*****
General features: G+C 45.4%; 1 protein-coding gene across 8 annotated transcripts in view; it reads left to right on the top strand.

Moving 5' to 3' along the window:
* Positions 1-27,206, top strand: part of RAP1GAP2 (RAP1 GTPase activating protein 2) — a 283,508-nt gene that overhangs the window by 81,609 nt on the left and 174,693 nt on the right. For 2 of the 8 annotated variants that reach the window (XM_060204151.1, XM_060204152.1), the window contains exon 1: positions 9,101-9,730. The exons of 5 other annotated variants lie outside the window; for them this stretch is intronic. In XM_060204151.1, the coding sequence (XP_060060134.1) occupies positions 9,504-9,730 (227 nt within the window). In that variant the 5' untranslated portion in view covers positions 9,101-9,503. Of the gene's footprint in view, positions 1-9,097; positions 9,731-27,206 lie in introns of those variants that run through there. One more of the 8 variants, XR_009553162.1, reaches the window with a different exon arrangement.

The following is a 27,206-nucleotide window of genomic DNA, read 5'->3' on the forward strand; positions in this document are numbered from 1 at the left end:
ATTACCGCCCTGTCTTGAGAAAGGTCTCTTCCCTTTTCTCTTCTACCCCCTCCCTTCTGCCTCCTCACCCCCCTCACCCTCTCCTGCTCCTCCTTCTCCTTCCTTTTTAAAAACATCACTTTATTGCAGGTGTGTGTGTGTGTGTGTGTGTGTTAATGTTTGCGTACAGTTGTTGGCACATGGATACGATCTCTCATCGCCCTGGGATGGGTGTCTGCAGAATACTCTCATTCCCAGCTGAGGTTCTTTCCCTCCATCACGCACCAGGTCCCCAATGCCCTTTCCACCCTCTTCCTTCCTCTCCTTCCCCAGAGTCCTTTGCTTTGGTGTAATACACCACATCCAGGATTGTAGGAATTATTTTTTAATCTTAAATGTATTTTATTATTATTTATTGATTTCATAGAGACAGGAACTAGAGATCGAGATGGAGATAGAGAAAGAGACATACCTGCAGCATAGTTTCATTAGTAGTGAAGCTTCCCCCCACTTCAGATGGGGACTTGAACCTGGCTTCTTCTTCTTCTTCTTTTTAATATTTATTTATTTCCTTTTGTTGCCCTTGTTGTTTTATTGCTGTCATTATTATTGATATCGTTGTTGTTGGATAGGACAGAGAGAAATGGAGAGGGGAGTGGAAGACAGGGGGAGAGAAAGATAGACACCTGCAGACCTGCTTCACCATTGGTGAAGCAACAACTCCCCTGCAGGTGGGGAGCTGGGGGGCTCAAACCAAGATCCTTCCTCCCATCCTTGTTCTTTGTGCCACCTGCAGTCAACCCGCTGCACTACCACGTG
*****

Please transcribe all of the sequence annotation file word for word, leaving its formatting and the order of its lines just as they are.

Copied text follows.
General features: G+C 45.4%; 1 protein-coding gene across 8 annotated transcripts in view; it reads left to right on the top strand.

Moving 5' to 3' along the window:
* Positions 1-27,206, top strand: part of RAP1GAP2 (RAP1 GTPase activating protein 2) — a 283,508-nt gene that overhangs the window by 81,609 nt on the left and 174,693 nt on the right. For 2 of the 8 annotated variants that reach the window (XM_060204151.1, XM_060204152.1), the window contains exon 1: positions 9,101-9,730. The exons of 5 other annotated variants lie outside the window; for them this stretch is intronic. In XM_060204151.1, the coding sequence (XP_060060134.1) occupies positions 9,504-9,730 (227 nt within the window). In that variant the 5' untranslated portion in view covers positions 9,101-9,503. Of the gene's footprint in view, positions 1-9,097; positions 9,731-27,206 lie in introns of those variants that run through there. One more of the 8 variants, XR_009553162.1, reaches the window with a different exon arrangement.

The following is a 27,206-nucleotide window of genomic DNA, read 5'->3' on the forward strand; positions in this document are numbered from 1 at the left end:
ATTACCGCCCTGTCTTGAGAAAGGTCTCTTCCCTTTTCTCTTCTACCCCCTCCCTTCTGCCTCCTCACCCCCCTCACCCTCTCCTGCTCCTCCTTCTCCTTCCTTTTTAAAAACATCACTTTATTGCAGGTGTGTGTGTGTGTGTGTGTGTGTTAATGTTTGCGTACAGTTGTTGGCACATGGATACGATCTCTCATCGCCCTGGGATGGGTGTCTGCAGAATACTCTCATTCCCAGCTGAGGTTCTTTCCCTCCATCACGCACCAGGTCCCCAATGCCCTTTCCACCCTCTTCCTTCCTCTCCTTCCCCAGAGTCCTTTGCTTTGGTGTAATACACCACATCCAGGATTGTAGGAATTATTTTTTAATCTTAAATGTATTTTATTATTATTTATTGATTTCATAGAGACAGGAACTAGAGATCGAGATGGAGATAGAGAAAGAGACATACCTGCAGCATAGTTTCATTAGTAGTGAAGCTTCCCCCCACTTCAGATGGGGACTTGAACCTGGCTTCTTCTTCTTCTTCTTTTTAATATTTATTTATTTCCTTTTGTTGCCCTTGTTGTTTTATTGCTGTCATTATTATTGATATCGTTGTTGTTGGATAGGACAGAGAGAAATGGAGAGGGGAGTGGAAGACAGGGGGAGAGAAAGATAGACACCTGCAGACCTGCTTCACCATTGGTGAAGCAACAACTCCCCTGCAGGTGGGGAGCTGGGGGGCTCAAACCAAGATCCTTCCTCCCATCCTTGTTCTTTGTGCCACCTGCAGTCAACCCGCTGCACTACCACGTG